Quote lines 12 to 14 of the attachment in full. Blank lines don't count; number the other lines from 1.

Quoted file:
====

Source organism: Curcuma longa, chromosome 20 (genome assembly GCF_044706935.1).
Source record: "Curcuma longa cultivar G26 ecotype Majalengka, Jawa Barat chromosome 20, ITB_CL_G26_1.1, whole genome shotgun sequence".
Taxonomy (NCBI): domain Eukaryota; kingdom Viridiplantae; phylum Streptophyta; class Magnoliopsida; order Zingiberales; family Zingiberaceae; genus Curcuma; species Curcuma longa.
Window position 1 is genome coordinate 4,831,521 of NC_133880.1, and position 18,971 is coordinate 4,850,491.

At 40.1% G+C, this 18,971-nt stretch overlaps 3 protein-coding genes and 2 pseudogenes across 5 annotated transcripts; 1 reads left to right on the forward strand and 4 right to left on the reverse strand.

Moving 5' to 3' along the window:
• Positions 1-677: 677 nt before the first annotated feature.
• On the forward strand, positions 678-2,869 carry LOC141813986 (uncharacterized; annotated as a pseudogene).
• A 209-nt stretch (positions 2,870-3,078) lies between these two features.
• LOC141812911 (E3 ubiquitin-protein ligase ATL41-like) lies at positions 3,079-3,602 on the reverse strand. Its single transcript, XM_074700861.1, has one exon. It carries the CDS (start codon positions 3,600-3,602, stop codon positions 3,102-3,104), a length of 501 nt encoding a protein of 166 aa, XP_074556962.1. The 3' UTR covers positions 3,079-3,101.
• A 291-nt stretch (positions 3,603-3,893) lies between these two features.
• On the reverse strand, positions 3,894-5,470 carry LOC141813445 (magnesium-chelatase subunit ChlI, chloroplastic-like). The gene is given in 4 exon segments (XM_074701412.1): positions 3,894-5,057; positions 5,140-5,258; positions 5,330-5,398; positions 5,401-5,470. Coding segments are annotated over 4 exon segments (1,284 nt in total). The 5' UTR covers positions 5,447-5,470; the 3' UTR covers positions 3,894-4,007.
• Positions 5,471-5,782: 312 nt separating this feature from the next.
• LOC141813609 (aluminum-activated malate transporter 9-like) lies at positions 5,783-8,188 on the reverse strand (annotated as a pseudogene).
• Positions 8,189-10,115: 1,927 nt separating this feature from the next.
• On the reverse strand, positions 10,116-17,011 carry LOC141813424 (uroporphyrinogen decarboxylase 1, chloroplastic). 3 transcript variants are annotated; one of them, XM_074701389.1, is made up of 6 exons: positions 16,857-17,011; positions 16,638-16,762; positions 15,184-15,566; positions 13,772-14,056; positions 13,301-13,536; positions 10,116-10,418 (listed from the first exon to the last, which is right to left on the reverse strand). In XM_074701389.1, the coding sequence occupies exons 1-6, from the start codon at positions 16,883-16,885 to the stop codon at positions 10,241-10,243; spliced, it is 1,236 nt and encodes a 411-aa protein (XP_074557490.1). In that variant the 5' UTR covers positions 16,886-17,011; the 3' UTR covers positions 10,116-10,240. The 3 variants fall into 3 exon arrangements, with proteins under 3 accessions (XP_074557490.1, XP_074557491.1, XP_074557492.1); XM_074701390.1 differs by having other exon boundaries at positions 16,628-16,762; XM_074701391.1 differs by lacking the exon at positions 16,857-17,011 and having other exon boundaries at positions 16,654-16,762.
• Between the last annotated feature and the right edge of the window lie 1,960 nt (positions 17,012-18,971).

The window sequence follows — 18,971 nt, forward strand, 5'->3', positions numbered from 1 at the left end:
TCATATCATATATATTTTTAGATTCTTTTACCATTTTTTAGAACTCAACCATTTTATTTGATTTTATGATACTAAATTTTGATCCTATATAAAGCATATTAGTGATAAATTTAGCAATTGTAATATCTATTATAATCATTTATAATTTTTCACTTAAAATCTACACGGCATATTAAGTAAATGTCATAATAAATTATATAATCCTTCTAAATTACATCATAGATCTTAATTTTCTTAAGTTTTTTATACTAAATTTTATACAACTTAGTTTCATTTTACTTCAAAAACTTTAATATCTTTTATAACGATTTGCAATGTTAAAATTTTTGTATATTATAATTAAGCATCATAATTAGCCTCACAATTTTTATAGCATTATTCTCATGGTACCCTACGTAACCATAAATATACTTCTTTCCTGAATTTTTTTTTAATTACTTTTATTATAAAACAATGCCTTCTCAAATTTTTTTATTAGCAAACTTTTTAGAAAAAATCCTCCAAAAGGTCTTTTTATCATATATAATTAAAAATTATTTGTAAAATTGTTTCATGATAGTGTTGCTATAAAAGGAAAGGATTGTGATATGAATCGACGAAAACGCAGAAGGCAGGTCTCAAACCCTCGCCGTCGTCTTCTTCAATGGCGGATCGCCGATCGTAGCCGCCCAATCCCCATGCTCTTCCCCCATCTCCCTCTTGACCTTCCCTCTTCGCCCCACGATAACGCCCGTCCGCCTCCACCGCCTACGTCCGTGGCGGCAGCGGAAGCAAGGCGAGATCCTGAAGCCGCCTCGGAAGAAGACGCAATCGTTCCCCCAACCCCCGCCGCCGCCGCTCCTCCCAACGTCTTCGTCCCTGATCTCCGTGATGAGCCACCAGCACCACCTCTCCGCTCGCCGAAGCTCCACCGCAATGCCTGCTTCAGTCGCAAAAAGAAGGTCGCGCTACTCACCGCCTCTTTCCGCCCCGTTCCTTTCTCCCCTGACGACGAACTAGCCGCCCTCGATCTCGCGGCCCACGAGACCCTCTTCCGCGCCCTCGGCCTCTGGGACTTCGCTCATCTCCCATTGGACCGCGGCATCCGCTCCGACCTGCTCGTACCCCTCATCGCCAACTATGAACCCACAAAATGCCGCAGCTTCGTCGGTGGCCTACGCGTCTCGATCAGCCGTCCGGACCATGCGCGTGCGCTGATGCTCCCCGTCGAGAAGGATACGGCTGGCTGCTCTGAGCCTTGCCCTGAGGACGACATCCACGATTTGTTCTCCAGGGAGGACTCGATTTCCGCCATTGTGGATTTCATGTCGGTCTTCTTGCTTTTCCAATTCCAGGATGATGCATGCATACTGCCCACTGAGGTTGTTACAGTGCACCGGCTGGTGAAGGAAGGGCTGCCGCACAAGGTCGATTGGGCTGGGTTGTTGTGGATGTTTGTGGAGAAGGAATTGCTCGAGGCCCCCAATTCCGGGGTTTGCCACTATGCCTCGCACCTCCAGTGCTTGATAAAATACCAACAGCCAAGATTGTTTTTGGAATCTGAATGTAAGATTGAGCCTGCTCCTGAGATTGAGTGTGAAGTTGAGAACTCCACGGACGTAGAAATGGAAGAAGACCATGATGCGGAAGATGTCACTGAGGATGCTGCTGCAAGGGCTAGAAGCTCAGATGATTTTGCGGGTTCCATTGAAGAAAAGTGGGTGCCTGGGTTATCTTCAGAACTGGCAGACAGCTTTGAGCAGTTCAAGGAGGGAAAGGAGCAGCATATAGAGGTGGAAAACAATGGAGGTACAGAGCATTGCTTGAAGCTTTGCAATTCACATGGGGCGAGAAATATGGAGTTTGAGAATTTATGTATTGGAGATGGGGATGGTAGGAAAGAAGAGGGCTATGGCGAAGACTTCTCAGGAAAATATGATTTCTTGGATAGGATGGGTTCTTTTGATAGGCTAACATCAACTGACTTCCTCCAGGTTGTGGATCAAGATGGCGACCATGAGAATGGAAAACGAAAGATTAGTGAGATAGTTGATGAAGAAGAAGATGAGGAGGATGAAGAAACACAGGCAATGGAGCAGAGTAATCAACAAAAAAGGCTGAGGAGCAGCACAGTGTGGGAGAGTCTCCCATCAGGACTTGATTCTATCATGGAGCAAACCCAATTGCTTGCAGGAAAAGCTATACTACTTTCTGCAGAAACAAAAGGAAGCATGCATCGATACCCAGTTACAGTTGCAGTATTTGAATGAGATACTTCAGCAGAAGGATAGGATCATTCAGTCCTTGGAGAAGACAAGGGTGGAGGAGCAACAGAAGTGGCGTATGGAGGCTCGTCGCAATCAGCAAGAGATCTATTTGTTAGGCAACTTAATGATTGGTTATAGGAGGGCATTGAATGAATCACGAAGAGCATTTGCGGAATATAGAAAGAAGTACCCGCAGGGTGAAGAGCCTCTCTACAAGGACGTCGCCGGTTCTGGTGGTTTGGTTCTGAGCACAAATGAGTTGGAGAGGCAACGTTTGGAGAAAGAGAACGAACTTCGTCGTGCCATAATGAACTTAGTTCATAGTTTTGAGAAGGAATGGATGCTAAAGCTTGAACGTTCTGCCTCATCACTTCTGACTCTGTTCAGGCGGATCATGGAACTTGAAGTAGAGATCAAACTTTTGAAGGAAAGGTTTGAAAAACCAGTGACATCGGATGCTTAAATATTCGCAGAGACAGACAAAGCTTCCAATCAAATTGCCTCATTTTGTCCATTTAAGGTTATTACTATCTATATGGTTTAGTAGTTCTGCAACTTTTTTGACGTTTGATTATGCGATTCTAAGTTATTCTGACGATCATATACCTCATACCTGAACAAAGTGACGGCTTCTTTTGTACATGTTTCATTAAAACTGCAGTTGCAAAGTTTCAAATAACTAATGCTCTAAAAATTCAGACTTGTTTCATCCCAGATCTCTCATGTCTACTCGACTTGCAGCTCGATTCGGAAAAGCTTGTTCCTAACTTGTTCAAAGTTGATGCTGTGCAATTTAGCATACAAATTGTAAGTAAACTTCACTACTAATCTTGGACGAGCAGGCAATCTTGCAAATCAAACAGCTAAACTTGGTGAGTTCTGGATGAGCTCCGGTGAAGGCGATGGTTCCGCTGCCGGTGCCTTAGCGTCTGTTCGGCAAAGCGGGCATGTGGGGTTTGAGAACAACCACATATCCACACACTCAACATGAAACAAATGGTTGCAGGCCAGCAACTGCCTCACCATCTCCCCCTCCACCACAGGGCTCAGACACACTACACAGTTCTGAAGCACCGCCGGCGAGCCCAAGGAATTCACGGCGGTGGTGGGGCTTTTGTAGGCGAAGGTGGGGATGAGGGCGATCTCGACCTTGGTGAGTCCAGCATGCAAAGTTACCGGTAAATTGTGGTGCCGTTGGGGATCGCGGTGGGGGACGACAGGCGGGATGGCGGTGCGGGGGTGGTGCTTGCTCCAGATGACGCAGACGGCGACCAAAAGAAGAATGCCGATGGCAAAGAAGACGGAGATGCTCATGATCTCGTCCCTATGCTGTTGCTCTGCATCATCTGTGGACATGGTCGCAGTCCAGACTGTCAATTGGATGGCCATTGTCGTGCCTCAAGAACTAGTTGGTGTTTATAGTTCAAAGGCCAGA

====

• On the reverse strand, positions 3,894-5,470 carry LOC141813445 (magnesium-chelatase subunit ChlI, chloroplastic-like). The gene is given in 4 exon segments (XM_074701412.1): positions 3,894-5,057; positions 5,140-5,258; positions 5,330-5,398; positions 5,401-5,470. Coding segments are annotated over 4 exon segments (1,284 nt in total). The 5' UTR covers positions 5,447-5,470; the 3' UTR covers positions 3,894-4,007.
• Positions 5,471-5,782: 312 nt separating this feature from the next.
• LOC141813609 (aluminum-activated malate transporter 9-like) lies at positions 5,783-8,188 on the reverse strand (annotated as a pseudogene).